The Pilbara Corridors project will invest in an assessment of the weed risks and management strategies for a large part of the Pilbara that covers the Fortescue, DeGrey, Turner, Yule and Sherlock river catchments.
Dr Bill Cotching, Program Manager (Pilbara) from Rangelands NRM said this is a collaborative study between the Pilbara Corridors Project and the Department of Parks and Wildlife (DPaW) with co-funding from a mining offset that will be undertaken by the Ecosystem Sciences Division of CSIRO. CSIRO personal involved will include Dr John K. Scott as project leader, Dr Bruce Webber, Kathryn Batchelor and Noboru Ota.
“The project will produce a report focused on management and strategic issues from a ‘desk-top’ analysis, using data from published reports and publically available information,” Dr Cotching said.
The project will not involve field work or sampling in the study area but will report to local workshops during 2014 on species identified as quarantine risks with a final report to be published in 2015.
Relevant legislation and existing weed management plans will be reviewed and a census of recorded weed species undertaken from surveys, Environmental Impact Statements and any other weed records.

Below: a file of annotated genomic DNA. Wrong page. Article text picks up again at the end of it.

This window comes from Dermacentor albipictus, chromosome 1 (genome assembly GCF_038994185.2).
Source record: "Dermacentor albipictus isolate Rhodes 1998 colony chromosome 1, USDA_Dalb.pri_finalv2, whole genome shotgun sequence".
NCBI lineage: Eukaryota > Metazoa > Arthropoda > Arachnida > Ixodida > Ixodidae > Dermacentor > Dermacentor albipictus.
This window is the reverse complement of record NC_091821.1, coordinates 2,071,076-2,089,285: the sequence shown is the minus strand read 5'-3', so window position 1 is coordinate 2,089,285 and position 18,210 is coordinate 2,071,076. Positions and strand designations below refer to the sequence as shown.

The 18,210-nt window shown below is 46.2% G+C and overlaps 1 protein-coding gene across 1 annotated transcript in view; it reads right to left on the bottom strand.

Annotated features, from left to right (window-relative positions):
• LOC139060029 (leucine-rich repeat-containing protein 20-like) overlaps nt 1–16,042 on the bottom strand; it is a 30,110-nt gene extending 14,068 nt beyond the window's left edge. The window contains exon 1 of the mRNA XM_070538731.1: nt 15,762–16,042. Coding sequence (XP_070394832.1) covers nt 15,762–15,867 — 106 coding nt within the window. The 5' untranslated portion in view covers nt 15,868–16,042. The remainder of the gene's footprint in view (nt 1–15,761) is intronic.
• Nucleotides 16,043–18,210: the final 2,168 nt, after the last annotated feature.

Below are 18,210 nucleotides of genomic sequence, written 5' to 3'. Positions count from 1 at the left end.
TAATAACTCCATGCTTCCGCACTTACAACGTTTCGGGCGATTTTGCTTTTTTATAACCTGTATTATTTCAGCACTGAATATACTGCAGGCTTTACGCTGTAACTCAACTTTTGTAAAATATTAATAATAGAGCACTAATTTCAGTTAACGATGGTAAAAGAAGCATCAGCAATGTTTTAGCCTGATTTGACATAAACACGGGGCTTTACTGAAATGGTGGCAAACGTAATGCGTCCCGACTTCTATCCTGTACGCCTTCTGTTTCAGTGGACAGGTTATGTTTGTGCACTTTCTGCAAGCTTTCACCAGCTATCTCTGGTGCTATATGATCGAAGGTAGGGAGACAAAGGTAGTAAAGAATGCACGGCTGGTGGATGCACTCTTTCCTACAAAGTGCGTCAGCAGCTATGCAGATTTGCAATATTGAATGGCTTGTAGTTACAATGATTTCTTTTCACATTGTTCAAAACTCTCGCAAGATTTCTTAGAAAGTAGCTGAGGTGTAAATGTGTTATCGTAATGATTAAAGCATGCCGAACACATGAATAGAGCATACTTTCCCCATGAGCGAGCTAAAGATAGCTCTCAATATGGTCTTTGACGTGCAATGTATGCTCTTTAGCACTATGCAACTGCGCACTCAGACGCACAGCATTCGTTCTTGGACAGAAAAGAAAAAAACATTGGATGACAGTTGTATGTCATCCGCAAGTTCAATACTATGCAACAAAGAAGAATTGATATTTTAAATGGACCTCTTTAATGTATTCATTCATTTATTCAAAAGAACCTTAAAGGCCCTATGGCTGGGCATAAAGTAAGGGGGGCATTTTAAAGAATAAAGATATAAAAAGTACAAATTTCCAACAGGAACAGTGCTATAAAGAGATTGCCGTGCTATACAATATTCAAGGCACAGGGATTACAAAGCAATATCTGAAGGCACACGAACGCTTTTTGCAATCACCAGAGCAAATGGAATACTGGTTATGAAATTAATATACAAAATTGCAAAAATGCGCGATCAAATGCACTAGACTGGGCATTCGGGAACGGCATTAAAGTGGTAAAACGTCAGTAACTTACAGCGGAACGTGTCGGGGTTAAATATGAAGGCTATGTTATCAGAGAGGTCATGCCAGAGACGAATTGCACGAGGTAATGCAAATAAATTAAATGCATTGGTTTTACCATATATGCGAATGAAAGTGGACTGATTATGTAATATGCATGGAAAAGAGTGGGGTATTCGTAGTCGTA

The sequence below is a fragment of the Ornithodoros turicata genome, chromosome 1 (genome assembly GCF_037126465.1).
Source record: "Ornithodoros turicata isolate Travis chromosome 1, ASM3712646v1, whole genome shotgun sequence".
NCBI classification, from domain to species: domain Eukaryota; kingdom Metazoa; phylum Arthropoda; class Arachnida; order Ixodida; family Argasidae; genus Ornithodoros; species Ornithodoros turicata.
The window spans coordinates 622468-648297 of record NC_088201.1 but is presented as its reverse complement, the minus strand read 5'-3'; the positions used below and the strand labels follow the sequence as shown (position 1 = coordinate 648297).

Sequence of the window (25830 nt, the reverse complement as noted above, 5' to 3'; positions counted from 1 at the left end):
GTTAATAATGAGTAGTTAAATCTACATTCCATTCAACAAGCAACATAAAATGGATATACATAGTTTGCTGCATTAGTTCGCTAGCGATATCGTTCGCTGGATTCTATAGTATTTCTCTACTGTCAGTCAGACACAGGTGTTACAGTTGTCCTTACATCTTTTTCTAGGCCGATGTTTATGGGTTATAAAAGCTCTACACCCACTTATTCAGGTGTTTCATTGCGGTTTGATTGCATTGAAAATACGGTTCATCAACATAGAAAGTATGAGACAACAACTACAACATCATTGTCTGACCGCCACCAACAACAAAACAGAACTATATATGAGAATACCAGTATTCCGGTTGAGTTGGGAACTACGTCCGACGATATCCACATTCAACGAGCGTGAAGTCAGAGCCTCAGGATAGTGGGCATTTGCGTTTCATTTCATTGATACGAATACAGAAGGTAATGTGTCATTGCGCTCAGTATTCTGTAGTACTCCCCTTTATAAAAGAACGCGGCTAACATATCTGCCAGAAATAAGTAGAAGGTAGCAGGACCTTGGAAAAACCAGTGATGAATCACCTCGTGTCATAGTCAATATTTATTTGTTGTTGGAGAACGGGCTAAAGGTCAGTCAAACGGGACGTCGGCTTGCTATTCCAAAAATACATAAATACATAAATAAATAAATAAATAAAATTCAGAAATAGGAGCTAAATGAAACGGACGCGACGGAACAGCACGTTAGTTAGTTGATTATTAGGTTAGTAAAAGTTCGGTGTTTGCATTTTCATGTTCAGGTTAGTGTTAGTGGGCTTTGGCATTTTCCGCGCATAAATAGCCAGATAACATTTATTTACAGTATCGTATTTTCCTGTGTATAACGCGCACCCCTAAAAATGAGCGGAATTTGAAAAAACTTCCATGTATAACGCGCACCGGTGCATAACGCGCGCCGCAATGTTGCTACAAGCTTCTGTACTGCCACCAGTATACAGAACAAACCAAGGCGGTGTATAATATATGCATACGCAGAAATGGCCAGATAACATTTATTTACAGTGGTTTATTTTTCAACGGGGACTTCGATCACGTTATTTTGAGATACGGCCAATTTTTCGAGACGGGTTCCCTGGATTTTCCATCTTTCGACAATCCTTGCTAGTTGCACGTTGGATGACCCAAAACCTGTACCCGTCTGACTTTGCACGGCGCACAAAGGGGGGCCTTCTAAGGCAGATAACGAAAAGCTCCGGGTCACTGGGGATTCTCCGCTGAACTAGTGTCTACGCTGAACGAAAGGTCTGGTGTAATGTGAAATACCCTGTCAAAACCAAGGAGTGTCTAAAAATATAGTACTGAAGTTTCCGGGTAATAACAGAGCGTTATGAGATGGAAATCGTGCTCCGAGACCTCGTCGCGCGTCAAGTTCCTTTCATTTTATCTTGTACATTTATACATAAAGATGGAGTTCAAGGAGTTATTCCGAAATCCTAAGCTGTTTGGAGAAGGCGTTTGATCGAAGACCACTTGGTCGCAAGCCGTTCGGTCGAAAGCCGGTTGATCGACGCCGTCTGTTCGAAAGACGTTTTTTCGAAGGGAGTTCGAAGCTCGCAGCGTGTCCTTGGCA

Assessments of the impacts of existing weeds and also the pathways for weed invasion will be undertaken along with the level of threat from potential weeds, such as those in neighbouring regions or in local gardens, landscaping and horticulture, and accounting for climate change will be included.
An assessment will be made of current control measures, both containment and eradication, using herbicides, mechanical removal and biological control agents.
Dr Cotching said the report will identify ecosystems most at risk and also what the priorities are for weed management.
“The Pilbara Corridors project will then be able to invest available funds in on-ground management of the weeds that pose the greatest threats to the Pilbara, whether those threats are to threatened species or ecosystems and whether they have economic, social or nuisance impacts,” he said.
For more information, contact Bill Cotching on 08 9144 2800 or email.